Constitutional law or the thinking and writings of the Founders.
And then there is that pesky Treaty with Tripoli where it was
officially stated in flat, direct terms that our country was not
founded as a Christian Nation.
of "In God we trust" and "One nation under God"
on our money and Pledge of Allegiance, respectively, are treated,
Boston quipped, as if they were hammered in directly by the Founders
upon inception of our country. In fact, these were reactions to
the fear of "godless Communism" and other factors and
didn't take place until the 1950's. There are also remarks and
documents that support the "Christian Nation" ideas,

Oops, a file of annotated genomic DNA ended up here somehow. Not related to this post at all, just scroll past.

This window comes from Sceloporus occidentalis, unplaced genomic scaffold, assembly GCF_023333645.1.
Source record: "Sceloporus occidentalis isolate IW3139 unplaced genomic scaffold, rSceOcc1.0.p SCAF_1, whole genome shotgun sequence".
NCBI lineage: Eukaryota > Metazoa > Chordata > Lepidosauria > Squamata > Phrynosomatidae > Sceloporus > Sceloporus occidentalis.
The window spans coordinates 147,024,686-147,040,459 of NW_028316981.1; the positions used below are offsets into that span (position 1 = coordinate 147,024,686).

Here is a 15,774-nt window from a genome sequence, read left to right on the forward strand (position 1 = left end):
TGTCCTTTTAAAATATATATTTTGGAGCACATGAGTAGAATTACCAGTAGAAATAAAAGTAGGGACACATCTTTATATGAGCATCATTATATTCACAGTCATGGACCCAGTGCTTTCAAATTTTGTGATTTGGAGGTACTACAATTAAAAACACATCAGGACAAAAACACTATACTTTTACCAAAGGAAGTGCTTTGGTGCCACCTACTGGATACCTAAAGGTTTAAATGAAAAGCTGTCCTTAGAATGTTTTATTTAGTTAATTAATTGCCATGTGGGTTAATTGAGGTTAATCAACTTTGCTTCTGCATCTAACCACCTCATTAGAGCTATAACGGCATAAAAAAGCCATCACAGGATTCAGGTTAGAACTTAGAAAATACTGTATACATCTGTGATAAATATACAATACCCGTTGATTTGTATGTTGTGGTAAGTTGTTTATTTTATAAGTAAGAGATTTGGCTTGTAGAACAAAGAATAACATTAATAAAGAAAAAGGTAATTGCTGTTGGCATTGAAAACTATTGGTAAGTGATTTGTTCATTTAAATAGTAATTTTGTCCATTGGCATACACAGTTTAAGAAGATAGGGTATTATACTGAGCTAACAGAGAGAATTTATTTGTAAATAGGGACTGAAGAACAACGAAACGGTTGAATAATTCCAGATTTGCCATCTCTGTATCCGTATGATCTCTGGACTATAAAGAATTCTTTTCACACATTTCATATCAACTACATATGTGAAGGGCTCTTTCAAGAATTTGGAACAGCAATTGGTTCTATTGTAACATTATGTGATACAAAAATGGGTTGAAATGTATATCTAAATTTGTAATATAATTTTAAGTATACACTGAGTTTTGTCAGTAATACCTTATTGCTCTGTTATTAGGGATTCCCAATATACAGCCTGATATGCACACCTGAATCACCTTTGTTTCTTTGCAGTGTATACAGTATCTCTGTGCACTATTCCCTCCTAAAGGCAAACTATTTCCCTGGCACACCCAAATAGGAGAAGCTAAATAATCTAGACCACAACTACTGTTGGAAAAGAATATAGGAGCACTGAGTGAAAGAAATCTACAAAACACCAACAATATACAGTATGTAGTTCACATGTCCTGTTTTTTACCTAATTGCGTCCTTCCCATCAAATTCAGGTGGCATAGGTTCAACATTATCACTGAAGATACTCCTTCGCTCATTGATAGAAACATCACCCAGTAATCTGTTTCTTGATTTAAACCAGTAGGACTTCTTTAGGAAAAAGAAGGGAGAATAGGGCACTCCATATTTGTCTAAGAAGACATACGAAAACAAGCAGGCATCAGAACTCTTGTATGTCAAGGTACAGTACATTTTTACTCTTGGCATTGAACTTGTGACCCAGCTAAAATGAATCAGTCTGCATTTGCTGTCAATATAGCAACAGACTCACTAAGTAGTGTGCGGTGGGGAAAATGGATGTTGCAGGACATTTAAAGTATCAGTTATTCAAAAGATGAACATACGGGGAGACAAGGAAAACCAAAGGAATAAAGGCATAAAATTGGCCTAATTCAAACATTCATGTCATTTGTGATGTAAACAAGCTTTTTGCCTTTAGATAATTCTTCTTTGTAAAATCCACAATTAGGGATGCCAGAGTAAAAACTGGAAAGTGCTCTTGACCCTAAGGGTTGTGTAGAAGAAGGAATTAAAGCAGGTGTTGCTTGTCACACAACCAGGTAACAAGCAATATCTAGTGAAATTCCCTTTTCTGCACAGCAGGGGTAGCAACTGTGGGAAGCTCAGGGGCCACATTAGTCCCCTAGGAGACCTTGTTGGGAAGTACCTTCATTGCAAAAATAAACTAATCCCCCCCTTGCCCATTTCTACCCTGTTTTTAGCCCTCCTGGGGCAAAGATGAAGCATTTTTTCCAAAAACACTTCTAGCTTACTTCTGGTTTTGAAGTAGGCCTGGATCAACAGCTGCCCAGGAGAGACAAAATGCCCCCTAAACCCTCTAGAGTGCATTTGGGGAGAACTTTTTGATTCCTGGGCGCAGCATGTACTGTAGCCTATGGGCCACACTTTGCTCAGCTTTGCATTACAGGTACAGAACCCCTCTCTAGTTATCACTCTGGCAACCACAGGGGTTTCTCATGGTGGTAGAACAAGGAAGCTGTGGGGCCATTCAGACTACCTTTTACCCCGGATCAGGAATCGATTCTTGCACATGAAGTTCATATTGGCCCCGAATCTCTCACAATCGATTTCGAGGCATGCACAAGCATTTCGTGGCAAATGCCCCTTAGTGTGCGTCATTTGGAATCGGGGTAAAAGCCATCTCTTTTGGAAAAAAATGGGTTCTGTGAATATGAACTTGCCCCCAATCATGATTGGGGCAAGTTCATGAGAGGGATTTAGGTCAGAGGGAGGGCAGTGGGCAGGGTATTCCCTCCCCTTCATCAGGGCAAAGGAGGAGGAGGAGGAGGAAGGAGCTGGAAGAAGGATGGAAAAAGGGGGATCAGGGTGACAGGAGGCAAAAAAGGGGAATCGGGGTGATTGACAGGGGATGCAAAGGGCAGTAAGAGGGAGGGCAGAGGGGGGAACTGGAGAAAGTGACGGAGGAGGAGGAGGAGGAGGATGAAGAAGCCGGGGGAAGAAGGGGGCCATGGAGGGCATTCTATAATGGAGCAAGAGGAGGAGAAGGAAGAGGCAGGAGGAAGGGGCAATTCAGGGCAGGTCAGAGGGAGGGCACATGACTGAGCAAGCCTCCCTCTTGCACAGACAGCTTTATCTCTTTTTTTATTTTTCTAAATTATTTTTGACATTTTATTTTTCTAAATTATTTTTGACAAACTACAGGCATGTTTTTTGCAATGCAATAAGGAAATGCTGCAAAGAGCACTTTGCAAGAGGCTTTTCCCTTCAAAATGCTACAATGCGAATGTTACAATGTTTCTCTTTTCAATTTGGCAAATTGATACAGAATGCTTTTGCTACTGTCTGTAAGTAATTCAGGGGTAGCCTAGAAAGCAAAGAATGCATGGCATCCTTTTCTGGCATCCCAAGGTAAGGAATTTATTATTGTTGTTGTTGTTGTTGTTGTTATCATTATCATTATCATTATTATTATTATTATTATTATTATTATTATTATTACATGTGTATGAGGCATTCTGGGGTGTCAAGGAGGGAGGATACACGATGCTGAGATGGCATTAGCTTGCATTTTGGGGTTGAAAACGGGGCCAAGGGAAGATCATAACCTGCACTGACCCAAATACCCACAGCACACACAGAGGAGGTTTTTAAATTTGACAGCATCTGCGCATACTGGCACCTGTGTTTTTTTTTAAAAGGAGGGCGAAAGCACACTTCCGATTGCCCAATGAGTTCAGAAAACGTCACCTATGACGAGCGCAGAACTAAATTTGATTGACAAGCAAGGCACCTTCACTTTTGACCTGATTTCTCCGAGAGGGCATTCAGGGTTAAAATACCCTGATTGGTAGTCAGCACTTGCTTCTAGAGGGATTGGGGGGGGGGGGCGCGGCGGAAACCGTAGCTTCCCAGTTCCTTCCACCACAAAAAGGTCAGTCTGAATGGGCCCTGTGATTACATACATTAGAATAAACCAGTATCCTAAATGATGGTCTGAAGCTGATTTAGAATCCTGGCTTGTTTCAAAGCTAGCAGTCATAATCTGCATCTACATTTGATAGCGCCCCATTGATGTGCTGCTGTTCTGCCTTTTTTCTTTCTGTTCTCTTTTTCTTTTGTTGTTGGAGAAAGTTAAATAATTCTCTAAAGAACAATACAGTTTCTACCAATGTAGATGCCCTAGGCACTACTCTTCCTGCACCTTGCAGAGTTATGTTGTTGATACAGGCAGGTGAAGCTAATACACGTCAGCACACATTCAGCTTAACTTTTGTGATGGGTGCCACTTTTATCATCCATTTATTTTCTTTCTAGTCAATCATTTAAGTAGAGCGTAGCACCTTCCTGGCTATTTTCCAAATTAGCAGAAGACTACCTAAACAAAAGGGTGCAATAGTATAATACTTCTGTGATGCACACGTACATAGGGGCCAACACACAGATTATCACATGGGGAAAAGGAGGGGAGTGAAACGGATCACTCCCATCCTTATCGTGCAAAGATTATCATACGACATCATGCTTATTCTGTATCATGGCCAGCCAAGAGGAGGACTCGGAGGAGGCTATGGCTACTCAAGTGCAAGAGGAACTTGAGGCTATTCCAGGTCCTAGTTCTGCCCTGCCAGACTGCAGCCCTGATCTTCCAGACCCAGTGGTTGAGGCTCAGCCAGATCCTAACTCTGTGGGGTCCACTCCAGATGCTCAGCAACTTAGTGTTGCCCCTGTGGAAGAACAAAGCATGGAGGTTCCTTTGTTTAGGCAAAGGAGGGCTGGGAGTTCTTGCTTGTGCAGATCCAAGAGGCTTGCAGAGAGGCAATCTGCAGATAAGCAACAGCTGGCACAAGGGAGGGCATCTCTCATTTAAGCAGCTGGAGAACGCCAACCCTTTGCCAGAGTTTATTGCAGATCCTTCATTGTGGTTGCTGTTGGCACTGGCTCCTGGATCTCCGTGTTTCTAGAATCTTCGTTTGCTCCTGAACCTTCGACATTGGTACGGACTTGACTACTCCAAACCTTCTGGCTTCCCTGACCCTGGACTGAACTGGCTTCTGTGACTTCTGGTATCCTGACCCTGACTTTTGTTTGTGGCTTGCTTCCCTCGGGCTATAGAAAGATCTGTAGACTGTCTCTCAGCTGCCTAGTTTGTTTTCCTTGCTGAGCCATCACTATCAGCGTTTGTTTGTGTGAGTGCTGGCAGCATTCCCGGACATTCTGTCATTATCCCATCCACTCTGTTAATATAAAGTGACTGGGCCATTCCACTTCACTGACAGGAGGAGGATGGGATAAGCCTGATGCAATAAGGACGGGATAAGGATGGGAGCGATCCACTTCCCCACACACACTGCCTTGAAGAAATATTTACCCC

but these are on the periphery, with little or no power, flatly
overturned, or disregarded and embarrassing. The Northwest Ordinance
is held up, for example, by the Religious Right for its wording
as if it has the same central role in our government as the U.S.
Constitution. Boston observed that in the 19th century, fundamentalist
clerics bemoaned the godless nature of the Constitution and strove
to amend it to make references to God and Christianity. Now, however,
the spiritual descendants of these people are making wild distortions
to somehow hallucinate such meaning into the same document.
guaranteed religious freedoms benefit everyone and therefore under
the right circumstances everyone is a strong Church- State separationist.
When it is your own personal faith beliefs that others seek to
infringe upon, you do not want the Government giving official
sanction and blessing to those who oppress your religious practices.
While many people have known extreme prejudice and religious suppression
in this nation, it is the application of our secular principles